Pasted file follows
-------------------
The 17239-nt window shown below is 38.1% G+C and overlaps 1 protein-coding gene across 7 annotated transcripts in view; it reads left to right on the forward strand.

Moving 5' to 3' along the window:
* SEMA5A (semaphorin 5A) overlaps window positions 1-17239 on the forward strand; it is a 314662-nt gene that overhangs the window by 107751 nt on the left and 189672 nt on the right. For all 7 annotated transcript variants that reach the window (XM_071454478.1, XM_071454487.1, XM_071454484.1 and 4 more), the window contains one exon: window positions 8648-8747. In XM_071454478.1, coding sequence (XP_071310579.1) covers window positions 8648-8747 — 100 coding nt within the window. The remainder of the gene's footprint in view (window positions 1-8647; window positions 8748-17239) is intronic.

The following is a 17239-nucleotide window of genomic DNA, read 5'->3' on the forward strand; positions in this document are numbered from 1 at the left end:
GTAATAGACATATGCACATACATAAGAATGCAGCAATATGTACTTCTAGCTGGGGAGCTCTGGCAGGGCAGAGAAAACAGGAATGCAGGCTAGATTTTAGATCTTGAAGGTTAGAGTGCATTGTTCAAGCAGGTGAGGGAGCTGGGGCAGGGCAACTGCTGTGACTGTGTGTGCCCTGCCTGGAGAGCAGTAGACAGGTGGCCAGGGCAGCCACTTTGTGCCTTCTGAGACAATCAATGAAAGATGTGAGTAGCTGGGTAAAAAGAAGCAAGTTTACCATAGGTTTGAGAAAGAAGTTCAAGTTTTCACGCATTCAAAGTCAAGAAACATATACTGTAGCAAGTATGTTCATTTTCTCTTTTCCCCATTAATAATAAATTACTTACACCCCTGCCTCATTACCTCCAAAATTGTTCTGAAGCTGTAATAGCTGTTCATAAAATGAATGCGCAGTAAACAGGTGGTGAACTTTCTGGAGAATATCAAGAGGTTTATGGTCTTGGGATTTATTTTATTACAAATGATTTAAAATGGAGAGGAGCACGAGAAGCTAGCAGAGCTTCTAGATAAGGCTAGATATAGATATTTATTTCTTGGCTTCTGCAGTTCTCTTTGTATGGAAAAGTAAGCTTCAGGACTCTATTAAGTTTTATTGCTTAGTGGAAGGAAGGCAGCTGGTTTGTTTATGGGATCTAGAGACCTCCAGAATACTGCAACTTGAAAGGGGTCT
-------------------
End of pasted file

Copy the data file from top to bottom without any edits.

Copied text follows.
The 17239-nt window shown below is 38.1% G+C and overlaps 1 protein-coding gene across 7 annotated transcripts in view; it reads left to right on the forward strand.

Moving 5' to 3' along the window:
* SEMA5A (semaphorin 5A) overlaps window positions 1-17239 on the forward strand; it is a 314662-nt gene that overhangs the window by 107751 nt on the left and 189672 nt on the right. For all 7 annotated transcript variants that reach the window (XM_071454478.1, XM_071454487.1, XM_071454484.1 and 4 more), the window contains one exon: window positions 8648-8747. In XM_071454478.1, coding sequence (XP_071310579.1) covers window positions 8648-8747 — 100 coding nt within the window. The remainder of the gene's footprint in view (window positions 1-8647; window positions 8748-17239) is intronic.

The following is a 17239-nucleotide window of genomic DNA, read 5'->3' on the forward strand; positions in this document are numbered from 1 at the left end:
GTAATAGACATATGCACATACATAAGAATGCAGCAATATGTACTTCTAGCTGGGGAGCTCTGGCAGGGCAGAGAAAACAGGAATGCAGGCTAGATTTTAGATCTTGAAGGTTAGAGTGCATTGTTCAAGCAGGTGAGGGAGCTGGGGCAGGGCAACTGCTGTGACTGTGTGTGCCCTGCCTGGAGAGCAGTAGACAGGTGGCCAGGGCAGCCACTTTGTGCCTTCTGAGACAATCAATGAAAGATGTGAGTAGCTGGGTAAAAAGAAGCAAGTTTACCATAGGTTTGAGAAAGAAGTTCAAGTTTTCACGCATTCAAAGTCAAGAAACATATACTGTAGCAAGTATGTTCATTTTCTCTTTTCCCCATTAATAATAAATTACTTACACCCCTGCCTCATTACCTCCAAAATTGTTCTGAAGCTGTAATAGCTGTTCATAAAATGAATGCGCAGTAAACAGGTGGTGAACTTTCTGGAGAATATCAAGAGGTTTATGGTCTTGGGATTTATTTTATTACAAATGATTTAAAATGGAGAGGAGCACGAGAAGCTAGCAGAGCTTCTAGATAAGGCTAGATATAGATATTTATTTCTTGGCTTCTGCAGTTCTCTTTGTATGGAAAAGTAAGCTTCAGGACTCTATTAAGTTTTATTGCTTAGTGGAAGGAAGGCAGCTGGTTTGTTTATGGGATCTAGAGACCTCCAGAATACTGCAACTTGAAAGGGGTCT